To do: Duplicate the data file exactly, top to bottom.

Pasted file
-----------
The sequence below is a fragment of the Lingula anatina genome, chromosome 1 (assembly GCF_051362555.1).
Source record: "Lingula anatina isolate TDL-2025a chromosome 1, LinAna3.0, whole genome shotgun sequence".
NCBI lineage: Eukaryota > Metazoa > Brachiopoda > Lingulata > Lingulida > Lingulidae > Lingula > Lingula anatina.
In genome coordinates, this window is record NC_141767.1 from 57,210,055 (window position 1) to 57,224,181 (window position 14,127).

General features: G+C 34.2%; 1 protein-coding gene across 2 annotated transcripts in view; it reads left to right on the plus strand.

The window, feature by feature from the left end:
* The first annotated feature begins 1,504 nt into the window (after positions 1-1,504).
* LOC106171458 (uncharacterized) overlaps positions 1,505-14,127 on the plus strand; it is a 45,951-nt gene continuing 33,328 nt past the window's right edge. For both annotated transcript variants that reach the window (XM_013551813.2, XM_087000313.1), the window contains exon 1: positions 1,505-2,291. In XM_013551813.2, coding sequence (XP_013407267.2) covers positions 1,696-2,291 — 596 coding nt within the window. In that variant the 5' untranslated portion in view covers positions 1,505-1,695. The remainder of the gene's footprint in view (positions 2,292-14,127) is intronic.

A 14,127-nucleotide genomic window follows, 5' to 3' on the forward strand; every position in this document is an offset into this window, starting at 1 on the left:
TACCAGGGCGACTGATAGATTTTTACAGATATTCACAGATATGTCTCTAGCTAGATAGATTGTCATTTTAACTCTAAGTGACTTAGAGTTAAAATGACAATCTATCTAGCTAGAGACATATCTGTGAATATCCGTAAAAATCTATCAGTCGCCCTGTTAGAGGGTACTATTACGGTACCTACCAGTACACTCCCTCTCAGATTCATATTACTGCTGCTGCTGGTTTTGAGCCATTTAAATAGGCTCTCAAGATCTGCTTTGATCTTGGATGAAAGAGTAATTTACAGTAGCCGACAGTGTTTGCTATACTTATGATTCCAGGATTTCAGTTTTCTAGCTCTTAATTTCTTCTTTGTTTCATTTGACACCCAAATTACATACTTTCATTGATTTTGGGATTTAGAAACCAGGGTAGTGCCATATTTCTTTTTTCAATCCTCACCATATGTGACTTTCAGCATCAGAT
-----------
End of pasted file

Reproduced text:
The sequence below is a fragment of the Lingula anatina genome, chromosome 1 (assembly GCF_051362555.1).
Source record: "Lingula anatina isolate TDL-2025a chromosome 1, LinAna3.0, whole genome shotgun sequence".
NCBI lineage: Eukaryota > Metazoa > Brachiopoda > Lingulata > Lingulida > Lingulidae > Lingula > Lingula anatina.
In genome coordinates, this window is record NC_141767.1 from 57,210,055 (window position 1) to 57,224,181 (window position 14,127).

General features: G+C 34.2%; 1 protein-coding gene across 2 annotated transcripts in view; it reads left to right on the plus strand.

The window, feature by feature from the left end:
* The first annotated feature begins 1,504 nt into the window (after positions 1-1,504).
* LOC106171458 (uncharacterized) overlaps positions 1,505-14,127 on the plus strand; it is a 45,951-nt gene continuing 33,328 nt past the window's right edge. For both annotated transcript variants that reach the window (XM_013551813.2, XM_087000313.1), the window contains exon 1: positions 1,505-2,291. In XM_013551813.2, coding sequence (XP_013407267.2) covers positions 1,696-2,291 — 596 coding nt within the window. In that variant the 5' untranslated portion in view covers positions 1,505-1,695. The remainder of the gene's footprint in view (positions 2,292-14,127) is intronic.

A 14,127-nucleotide genomic window follows, 5' to 3' on the forward strand; every position in this document is an offset into this window, starting at 1 on the left:
TACCAGGGCGACTGATAGATTTTTACAGATATTCACAGATATGTCTCTAGCTAGATAGATTGTCATTTTAACTCTAAGTGACTTAGAGTTAAAATGACAATCTATCTAGCTAGAGACATATCTGTGAATATCCGTAAAAATCTATCAGTCGCCCTGTTAGAGGGTACTATTACGGTACCTACCAGTACACTCCCTCTCAGATTCATATTACTGCTGCTGCTGGTTTTGAGCCATTTAAATAGGCTCTCAAGATCTGCTTTGATCTTGGATGAAAGAGTAATTTACAGTAGCCGACAGTGTTTGCTATACTTATGATTCCAGGATTTCAGTTTTCTAGCTCTTAATTTCTTCTTTGTTTCATTTGACACCCAAATTACATACTTTCATTGATTTTGGGATTTAGAAACCAGGGTAGTGCCATATTTCTTTTTTCAATCCTCACCATATGTGACTTTCAGCATCAGAT